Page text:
As has frequently been the case for the Engineers across the last couple of decades, a bit of a letdown was in order off a big win as RPI again seemed to play to the level of their competition, especially in the first period which has frequently been a strong period for them. Outside of a single power play opportunity against which the Engineers unleashed 7 shots in two minutes against a hapless (this is actually a correct usage of the word hapless) Brown penalty kill which was dead last in the nation coming into the game, RPI mustered just five shots in the opening period.

Brown cashed in on their own power play opportunity late in the first, as freshman Tommy Marchin scored with 36 seconds left to make it 1-0 Brown at the first intermission.

The Engineers got two more power play chances in the second period, and again, they produced plenty of scoring opportunities but no goals throughout their second and most of their third power play chances, but Bourbonnais finally broke through late in the third power play to put RPI on the board 12:06 into the second period. RPI looked close to scoring again late in the second, but couldn't put one home.

Any thoughts that the Engineers could take their late-period momentum and turn it into an advantage in the third went out the window almost immediately. Nick Lappin scored just 27 seconds into the third to put Brown up 2-1, and then Lappin scored again on the power play just 2:02 later to put the Bears up 3-1 and put RPI into a serious hole.

But RPI did not back down, digging in for a second straight Saturday and finding a way to pull back into things. A shot by Jared Wilson three minutes later was redirected in by Kenny Gillespie, halving the Brown lead, and RPI was all the way back four minutes after that with a goal by Zach Schroeder while Bears netminder Tim Ernst was being screened by his own man, tying the game at three.

A lackluster finish led into RPI's fourth consecutive overtime game - the first time that's happened since five in a row in February 1992. That period featured some good end-to-end action until a fairly weak elbowing call against Bourbonnais - possibly called as a make-up call after a strong hit at the end of regulation went (reasonably) uncalled - put Brown on an overtime power play that with 2:21 left.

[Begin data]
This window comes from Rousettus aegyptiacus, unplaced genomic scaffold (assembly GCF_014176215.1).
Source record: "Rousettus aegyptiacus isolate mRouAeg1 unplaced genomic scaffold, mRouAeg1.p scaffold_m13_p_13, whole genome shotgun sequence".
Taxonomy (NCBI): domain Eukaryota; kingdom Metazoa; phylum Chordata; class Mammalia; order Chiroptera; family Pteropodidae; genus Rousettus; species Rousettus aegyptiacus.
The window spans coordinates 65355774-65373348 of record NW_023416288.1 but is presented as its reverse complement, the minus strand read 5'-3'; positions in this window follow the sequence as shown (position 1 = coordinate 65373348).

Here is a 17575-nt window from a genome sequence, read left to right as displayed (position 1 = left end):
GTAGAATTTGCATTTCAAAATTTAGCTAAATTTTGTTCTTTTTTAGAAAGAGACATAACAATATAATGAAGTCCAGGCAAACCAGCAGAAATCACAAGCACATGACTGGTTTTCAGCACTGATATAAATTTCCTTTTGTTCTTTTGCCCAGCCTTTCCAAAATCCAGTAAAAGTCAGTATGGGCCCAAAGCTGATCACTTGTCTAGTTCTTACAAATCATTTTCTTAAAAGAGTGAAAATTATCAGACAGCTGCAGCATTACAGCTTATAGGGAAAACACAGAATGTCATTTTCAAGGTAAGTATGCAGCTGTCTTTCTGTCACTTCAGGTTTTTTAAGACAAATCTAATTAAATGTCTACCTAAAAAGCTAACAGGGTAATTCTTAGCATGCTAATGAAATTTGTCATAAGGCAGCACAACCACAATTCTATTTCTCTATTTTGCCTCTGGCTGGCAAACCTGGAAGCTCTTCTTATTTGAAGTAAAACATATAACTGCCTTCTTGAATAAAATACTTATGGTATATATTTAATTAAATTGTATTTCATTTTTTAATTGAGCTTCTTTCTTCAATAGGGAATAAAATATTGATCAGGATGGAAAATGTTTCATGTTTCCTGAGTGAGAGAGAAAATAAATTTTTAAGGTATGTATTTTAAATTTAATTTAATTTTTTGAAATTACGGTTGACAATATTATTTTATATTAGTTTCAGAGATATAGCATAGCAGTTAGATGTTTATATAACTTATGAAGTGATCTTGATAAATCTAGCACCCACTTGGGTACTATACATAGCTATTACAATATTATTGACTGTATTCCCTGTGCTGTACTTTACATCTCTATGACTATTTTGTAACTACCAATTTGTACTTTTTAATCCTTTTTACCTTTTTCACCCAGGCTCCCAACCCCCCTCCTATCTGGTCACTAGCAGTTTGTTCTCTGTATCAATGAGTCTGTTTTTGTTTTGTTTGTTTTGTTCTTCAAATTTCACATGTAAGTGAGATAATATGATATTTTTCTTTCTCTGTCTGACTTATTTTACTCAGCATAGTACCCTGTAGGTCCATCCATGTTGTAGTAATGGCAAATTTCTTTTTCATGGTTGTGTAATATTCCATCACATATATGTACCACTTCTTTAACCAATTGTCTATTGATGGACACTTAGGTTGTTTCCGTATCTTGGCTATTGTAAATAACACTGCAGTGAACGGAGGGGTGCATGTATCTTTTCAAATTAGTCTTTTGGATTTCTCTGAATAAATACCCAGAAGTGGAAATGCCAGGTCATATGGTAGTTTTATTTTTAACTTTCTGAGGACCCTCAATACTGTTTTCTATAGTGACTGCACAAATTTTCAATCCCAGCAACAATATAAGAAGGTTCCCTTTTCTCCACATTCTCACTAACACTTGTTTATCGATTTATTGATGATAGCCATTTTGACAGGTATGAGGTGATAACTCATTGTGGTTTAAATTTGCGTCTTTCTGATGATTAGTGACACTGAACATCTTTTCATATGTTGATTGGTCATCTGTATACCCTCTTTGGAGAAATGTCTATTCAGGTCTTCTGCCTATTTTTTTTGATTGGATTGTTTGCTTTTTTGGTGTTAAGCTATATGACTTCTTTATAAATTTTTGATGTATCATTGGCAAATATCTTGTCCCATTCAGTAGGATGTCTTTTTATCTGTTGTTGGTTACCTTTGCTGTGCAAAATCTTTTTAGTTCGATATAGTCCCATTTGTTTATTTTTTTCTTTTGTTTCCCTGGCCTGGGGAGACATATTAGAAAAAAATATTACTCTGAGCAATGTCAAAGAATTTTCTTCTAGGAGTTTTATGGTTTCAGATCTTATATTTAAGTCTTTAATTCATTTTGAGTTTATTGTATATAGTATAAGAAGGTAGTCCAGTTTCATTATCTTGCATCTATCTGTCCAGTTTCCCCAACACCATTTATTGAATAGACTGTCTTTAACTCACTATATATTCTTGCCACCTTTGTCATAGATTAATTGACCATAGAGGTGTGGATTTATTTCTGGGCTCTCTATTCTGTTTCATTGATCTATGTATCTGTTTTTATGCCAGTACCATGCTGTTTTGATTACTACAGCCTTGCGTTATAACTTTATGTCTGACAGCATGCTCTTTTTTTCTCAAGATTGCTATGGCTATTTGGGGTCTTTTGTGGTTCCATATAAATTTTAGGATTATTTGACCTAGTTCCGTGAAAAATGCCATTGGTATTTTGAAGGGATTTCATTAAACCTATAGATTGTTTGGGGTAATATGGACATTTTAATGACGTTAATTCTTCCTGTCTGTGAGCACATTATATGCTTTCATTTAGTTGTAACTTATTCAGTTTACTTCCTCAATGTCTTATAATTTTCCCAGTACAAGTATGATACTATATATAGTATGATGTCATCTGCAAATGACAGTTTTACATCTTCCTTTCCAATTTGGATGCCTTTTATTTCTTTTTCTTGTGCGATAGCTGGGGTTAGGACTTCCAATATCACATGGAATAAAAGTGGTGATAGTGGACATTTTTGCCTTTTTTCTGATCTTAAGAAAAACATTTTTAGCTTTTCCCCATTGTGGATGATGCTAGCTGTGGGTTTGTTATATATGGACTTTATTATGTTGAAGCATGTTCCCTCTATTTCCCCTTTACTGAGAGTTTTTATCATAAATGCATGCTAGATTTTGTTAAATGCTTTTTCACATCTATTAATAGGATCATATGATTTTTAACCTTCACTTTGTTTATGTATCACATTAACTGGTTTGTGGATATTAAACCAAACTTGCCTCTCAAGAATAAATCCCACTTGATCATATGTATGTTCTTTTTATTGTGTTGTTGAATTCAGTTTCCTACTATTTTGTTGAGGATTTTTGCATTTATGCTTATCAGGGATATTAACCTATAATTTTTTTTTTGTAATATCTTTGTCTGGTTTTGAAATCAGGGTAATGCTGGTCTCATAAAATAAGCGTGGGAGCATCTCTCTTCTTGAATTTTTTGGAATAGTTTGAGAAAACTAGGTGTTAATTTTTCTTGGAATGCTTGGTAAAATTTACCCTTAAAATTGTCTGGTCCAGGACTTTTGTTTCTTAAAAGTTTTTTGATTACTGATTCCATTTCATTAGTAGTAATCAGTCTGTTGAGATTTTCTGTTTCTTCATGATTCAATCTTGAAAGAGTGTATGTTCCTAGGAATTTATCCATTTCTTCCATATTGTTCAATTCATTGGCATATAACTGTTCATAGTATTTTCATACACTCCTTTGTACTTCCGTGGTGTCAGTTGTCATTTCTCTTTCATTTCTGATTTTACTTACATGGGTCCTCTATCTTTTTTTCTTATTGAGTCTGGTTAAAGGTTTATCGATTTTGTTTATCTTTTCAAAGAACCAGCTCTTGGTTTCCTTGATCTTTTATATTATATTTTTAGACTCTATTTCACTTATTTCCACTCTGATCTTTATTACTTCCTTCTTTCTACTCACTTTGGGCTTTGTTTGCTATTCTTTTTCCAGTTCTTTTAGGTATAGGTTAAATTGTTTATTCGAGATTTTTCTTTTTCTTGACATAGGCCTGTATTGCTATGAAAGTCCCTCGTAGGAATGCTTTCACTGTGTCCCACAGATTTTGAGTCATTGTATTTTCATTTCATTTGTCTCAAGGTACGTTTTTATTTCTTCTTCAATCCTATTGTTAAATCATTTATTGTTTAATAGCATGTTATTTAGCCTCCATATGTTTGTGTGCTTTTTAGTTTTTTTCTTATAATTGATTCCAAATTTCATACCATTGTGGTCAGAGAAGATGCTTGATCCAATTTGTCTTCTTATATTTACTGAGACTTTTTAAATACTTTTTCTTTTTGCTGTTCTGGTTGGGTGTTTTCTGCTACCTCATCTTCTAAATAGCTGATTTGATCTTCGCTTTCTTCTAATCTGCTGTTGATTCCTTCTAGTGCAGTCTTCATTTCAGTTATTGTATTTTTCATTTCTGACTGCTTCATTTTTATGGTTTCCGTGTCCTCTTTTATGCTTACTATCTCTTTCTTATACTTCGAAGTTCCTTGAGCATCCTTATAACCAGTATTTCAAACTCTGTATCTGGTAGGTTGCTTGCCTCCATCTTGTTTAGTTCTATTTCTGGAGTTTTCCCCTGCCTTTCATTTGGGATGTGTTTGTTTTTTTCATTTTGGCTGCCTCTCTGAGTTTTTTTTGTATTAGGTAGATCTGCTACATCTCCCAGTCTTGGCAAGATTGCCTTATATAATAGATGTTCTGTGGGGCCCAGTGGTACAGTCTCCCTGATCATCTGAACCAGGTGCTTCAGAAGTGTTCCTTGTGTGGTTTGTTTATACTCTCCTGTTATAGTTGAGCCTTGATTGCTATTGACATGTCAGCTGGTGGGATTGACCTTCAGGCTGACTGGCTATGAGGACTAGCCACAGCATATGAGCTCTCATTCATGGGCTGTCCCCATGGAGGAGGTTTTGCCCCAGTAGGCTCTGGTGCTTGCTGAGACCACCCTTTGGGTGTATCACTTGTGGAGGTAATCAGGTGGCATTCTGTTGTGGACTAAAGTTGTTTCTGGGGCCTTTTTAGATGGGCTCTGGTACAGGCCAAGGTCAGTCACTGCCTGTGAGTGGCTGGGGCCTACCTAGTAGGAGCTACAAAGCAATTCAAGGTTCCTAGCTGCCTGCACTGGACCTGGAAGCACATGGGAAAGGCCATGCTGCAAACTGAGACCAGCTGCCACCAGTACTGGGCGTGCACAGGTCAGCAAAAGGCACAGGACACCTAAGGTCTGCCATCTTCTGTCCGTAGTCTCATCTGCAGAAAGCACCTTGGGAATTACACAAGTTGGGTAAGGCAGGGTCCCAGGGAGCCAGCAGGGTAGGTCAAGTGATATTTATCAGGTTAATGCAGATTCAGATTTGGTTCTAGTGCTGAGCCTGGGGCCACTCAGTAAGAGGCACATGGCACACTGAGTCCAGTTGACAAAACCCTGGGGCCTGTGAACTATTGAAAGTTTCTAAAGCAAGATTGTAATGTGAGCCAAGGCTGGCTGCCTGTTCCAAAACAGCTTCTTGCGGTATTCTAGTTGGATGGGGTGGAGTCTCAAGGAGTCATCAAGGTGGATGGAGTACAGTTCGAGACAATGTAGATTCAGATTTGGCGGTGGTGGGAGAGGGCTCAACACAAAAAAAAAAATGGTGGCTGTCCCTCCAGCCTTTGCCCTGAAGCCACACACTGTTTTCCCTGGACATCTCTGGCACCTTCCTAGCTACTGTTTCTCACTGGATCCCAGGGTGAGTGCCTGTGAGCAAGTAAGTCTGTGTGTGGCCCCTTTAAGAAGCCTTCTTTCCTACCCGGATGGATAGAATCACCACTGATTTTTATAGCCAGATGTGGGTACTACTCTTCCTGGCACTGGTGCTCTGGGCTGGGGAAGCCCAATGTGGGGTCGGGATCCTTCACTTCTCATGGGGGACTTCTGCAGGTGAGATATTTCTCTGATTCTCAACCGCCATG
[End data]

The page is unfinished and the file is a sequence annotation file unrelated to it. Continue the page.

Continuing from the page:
In the final minute of the game, a Brown shot from the slot was saved by Hackett, but the rebound trickled behind him into the crease. Schroeder rushed over to try and clear it, but his poke-check sent the puck caroming off Hackett and toward the net, which Schroeder was crashing into. Waved off on the ice, the puck was found under Schroeder and in the net once play was stopped. The referees went to have it reviewed, but the replay system malfunctioned, and the initial call on the ice of no goal was upheld despite RPI TV replays fairly clearly showing what should have been a good goal.

Let off the hook by crook, RPI killed the remaining power play time and even had a good possession in the Brown end to conclude the game, but they were unable to pull off the ultimate robbery by putting one in on the other end, and the contest ended in a 3-3 tie. Regardless of the controversial ending, it was the sixth straight game without a loss for the Engineers, representing the team's best unbeaten streak to start the ECAC schedule since the early 1970s, and it leaves them in first place three weeks into the season - although most teams will play their games in hand this coming weekend while RPI heads back into non-conference mode.

Cam Hackett picked up ECAC Rookie of the Week honors for his heroics in leading RPI to their second-straight three point weekend.

Current ECAC Standings
1. RPI - 10 pts (4-0-2)
2. Harvard - 9 pts (4-1-1)
3. Quinnipiac - 8 pts (4-0-0)
4. Cornell - 6 pts (3-1-0)
5. Yale - 5 pts (2-1-1)